[Congressional Record: March 17, 2011 (Senate)]
[Page S1829-S1851]                        


      By Ms. COLLINS (for herself and Mr. Lieberman):
  S. 614. A bill to require the Attorney General to consult with 
appropriate officials within the executive branch prior to making the 
decision to try an unprivileged enemy belligerent in Federal Court; to 
the Committee on the Judiciary.
  Ms. COLLINS. Mr. President, I rise today to introduce with Senator 
Lieberman the Securing Terrorist Intelligence Act. Last Congress, the 
Senate Homeland Security and Governmental Affairs Committee heard 
testimony from the three top U.S. intelligence officials about the 
errors the Federal Government made in handling the unsuccessful 2009 
Christmas Day terrorist plot. We dodged a bullet that day when Umar 
Farouk Abdulmutallab, a Nigerian-born terrorist, failed to detonate a 
bomb on Northwest flight 253 in the skies above Detroit.
  While critical information was not shared prior to Abdulmatallab 
boarding that plane, a significant error also was committed by U.S. 
officials after that foreign terrorist had already been detained in 
Detroit, an error that may well have prevented the collection of 
valuable intelligence about future terrorist threats to our country. 
The error became clear during my questioning of the top intelligence 
officials at the committee's hearing held in response to this failed 
  I was stunned to learn that the decision had been made to place this 
captured terrorist into the U.S. civilian criminal court system after 
just 50 minutes of interrogation--and without any consultation with the 
Director of National Intelligence, the Director of the National 
Counterterrorism Center, or the Secretary Homeland Security. That 
decision was critical. The determination to charge Abdulmutallab in 
civilian court likely foreclosed the collection of additional 
intelligence information. We know that the interrogation of captured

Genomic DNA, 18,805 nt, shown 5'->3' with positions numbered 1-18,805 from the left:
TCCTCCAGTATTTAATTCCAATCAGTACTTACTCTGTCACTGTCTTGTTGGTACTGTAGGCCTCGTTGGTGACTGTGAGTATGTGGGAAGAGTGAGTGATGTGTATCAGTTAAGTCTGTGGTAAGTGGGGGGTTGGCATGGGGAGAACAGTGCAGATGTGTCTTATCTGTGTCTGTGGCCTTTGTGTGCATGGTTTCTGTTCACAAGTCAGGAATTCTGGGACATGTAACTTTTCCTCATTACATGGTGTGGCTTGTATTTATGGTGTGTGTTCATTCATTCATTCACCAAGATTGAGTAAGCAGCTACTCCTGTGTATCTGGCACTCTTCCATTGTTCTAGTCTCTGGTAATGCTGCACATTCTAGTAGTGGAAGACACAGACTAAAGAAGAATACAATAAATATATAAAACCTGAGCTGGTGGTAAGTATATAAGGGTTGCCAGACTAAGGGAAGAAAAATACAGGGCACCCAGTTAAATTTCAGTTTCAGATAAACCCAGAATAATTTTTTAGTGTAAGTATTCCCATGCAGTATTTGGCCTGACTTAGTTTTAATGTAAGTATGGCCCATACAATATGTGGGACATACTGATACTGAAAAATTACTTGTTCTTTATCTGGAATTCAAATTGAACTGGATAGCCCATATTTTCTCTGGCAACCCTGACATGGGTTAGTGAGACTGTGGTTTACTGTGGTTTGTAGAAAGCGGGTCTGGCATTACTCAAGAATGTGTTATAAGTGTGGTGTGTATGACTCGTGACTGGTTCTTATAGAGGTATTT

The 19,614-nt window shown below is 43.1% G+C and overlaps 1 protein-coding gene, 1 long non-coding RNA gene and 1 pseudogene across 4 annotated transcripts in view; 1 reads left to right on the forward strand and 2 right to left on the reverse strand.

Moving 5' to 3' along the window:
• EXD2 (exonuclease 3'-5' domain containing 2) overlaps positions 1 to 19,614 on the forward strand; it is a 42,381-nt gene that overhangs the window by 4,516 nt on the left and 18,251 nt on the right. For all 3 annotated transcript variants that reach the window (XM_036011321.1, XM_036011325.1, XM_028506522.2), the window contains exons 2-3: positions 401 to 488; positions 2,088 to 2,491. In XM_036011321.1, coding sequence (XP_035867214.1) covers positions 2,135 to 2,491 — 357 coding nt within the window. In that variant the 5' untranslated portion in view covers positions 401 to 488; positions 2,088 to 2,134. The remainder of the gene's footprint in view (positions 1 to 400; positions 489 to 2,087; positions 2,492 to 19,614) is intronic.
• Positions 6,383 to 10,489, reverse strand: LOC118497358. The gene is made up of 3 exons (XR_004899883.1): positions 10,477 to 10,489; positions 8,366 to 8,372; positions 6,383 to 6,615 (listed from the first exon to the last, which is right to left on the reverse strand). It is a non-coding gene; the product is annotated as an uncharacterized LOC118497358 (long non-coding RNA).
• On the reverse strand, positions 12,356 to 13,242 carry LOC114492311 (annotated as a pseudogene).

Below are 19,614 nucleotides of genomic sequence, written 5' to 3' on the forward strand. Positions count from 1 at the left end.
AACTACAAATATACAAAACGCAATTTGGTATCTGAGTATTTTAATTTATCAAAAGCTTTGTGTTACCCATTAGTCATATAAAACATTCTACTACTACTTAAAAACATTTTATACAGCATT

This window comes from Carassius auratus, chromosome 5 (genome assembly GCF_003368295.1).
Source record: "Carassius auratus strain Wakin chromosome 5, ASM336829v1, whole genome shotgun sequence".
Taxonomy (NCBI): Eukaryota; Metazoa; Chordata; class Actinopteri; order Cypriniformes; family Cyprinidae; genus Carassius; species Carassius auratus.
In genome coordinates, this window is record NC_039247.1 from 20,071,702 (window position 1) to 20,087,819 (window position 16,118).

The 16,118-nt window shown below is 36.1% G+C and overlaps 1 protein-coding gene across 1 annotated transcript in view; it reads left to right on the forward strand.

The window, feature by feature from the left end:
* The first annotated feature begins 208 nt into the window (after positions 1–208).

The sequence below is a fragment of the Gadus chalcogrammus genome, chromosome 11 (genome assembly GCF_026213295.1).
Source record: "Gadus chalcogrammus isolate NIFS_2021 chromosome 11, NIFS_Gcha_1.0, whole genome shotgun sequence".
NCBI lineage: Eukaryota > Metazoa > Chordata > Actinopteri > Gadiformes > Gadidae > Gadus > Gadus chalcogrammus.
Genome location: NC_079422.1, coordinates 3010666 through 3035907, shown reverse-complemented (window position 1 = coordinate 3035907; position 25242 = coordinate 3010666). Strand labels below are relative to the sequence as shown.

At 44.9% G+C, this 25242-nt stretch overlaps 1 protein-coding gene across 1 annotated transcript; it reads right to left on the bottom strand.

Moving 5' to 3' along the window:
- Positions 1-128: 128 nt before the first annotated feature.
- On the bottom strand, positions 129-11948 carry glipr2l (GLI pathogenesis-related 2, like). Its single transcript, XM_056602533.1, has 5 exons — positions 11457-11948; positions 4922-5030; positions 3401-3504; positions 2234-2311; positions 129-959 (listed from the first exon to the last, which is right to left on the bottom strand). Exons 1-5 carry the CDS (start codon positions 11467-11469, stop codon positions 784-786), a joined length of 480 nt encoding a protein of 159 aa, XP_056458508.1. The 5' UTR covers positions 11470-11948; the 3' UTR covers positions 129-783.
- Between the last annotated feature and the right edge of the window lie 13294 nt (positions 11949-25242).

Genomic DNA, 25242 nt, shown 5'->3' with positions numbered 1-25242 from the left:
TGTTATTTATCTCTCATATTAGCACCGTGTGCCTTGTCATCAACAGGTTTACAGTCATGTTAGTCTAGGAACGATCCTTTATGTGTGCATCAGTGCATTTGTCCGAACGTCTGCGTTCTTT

terrorists can provide critical intelligence and save American lives, 
but our civil justice system, as opposed to the military detention and 
tribunal system established by Congress and the President, encourages 
terrorists to ``lawyer up'' and to stop answering questions.
  Indeed, that was what happened in the case of Abdulmutallab. He had 
provided some valuable information to law enforcement officials 
immediately after his capture, and we likely would have obtained more 
information if we had treated this foreign terrorist as an enemy 
belligerent and had placed him in the military tribunal system. 
Unfortunately, once he was read his Miranda rights and given a lawyer 
at our expense, he was advised to cease answering questions, and that 
is exactly what he did.
  That poor decision-making may well have prevented us from finding out 
more of the plot's organizers, planners, financiers, logistics support, 
and other key players. In addition, we may have found out more about 
future plots originating in Yemen targeting American citizens--possibly 
even the thwarted October 2010 printer cartridge attacks. Good 
intelligence is critical to our ability to stop terrorist plots before 
they are executed. We know that lawful interrogations of terrorist 
suspects can provide valuable intelligence. Deciding to charge 
Abdulmutallab in the civilian criminal system without even consulting 
three of our nation's top intelligence officials simply defies common 
  It has been over a year since the arrest, and we are all very 
thankful that there has not been a successful terrorist attack in 
America since then. We all know, however, the threat persists. That is 
why we must redouble our efforts and ensure that when the next